Ministry Inside.14

1. You may want to check out Eugene Cho’s post from yesterday, “fountain.jpg Death by Ministry?” (See his first post, “Why is Being a Pastor so Unhealthy?) These reflections are based on the New York TImes article, “Taking a Break from the Lord’s Work”and a post by Todd Rhoades which you can find here.

I am thankful for these discussions. A few observations:

  • It is critical that ministers take ownership and responsibility of their own health, including their own physical, emotional and spiritual well being. I am thankful to have first realized this a number of years ago. It dawned on me that no one else was going to take care of my health or well being. In other words, if I didn’t practice good management of my body, mind, and spirit, then I would have to deal with the consequences.
  • One day a friend, a long time minister in the Dallas area, told me that if he was hit by a truck while crossing the street to the church building, the church would have a search committee in place by that evening! Of course this was an exaggeration. However, I got his point. He said that when he dies, the people in his congregation will go on with their lives. He was not indispensable. Realizing this encouraged him to pay more attention to self-care.

2. “Stop trying to get them to do stuff and just be who you need to be!” The previous statement is what my friend, a long time attorney, said to me one day. About fifteen years ago, I was having lunch with him. While we were eating lunch, I asked him, “How can I get our church to pray more?” I proceeded to elaborate on this concern. His response? “Stop trying to get them to do stuff and just be who you need to be. In other words, why don’t you just be a man of prayer and see what happens? Just live that way among these people.”

Many years later, I still think about that conversation. There is something to be said for simply being who you need to be instead of attempting to will another to change. In other words, sometimes ministers spend far too much time asking questions like, “How can we get the congregation to do this?” Quite often it is much better to simply be who you need to be with and before these people. For example, instead of begging and pleading for people to go to a particular conference, it might be more effective for me to communicate to them just how valuable this conference is to my own ministry and why.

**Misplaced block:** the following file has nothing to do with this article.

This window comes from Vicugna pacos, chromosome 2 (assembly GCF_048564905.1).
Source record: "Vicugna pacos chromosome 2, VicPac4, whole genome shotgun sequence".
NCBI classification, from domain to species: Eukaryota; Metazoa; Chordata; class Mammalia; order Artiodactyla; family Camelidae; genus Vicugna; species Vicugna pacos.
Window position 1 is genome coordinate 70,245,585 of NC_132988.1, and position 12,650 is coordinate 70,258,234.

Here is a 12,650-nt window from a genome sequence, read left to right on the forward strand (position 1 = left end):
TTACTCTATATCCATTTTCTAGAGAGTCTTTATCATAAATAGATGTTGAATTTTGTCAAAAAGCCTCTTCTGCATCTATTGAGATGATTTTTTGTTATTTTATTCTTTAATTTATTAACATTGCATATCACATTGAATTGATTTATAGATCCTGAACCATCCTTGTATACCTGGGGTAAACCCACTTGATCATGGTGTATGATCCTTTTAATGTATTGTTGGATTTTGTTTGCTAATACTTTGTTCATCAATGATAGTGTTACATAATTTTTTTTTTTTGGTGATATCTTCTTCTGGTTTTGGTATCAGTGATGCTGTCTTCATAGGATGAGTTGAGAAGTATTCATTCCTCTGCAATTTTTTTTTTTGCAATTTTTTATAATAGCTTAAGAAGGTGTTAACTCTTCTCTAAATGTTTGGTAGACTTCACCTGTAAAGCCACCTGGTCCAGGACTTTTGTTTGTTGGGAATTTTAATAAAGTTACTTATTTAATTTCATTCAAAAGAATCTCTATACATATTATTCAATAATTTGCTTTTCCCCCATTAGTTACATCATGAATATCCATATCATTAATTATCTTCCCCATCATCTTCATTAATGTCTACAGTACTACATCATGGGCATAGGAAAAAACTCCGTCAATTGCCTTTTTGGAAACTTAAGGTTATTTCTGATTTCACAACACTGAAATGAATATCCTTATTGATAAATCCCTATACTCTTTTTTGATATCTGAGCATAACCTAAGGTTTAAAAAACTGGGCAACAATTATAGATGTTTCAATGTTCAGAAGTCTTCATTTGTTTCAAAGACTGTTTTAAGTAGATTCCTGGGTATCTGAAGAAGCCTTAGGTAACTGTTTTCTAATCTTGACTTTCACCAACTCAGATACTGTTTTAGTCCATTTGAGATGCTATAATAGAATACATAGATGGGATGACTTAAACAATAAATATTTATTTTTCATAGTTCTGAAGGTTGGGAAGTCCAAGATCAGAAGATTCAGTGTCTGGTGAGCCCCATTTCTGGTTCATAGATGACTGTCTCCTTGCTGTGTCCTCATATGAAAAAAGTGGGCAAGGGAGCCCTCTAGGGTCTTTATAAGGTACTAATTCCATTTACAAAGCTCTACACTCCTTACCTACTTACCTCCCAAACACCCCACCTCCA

3. Each year I go to several conferences, seminars, etc. I typically think about the conferences that I select to make sure there is variety, both in terms of perspective on ministry and even theologically. I find that going to several conferences where all of the speakers seem to be drinking from the same stream becomes redundant after awhile and is not as stimulating. One of the conferences that I have been attending for the last few years is the Willow Creek Global Leadership Summit. (This conference is simulcast all over the USA and in many, many other countries. I recently attended the simulcast of the 2010 Summit at Baylor University.) I have found this conference to be stimulating and thoughtful. If you would like more information, you might check Tim Schraeder’s blog for excellent summaries of each session. Or, you can check out the Global Leadership Summit website.

Please note: I reserve the right to delete comments that are offensive or off-topic.

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5 thoughts on “Ministry Inside.14

  1. Jim, I’ve often thought that one of ministries difficulties is how widely self-directed it is. So you have some folks just killing themselves by overworking, and some who are just loafing, and being generally lazy. It is extremely easy to do whichever of these suits you, and there are few places out there really doing a good job of holding ministers accountable for either fault.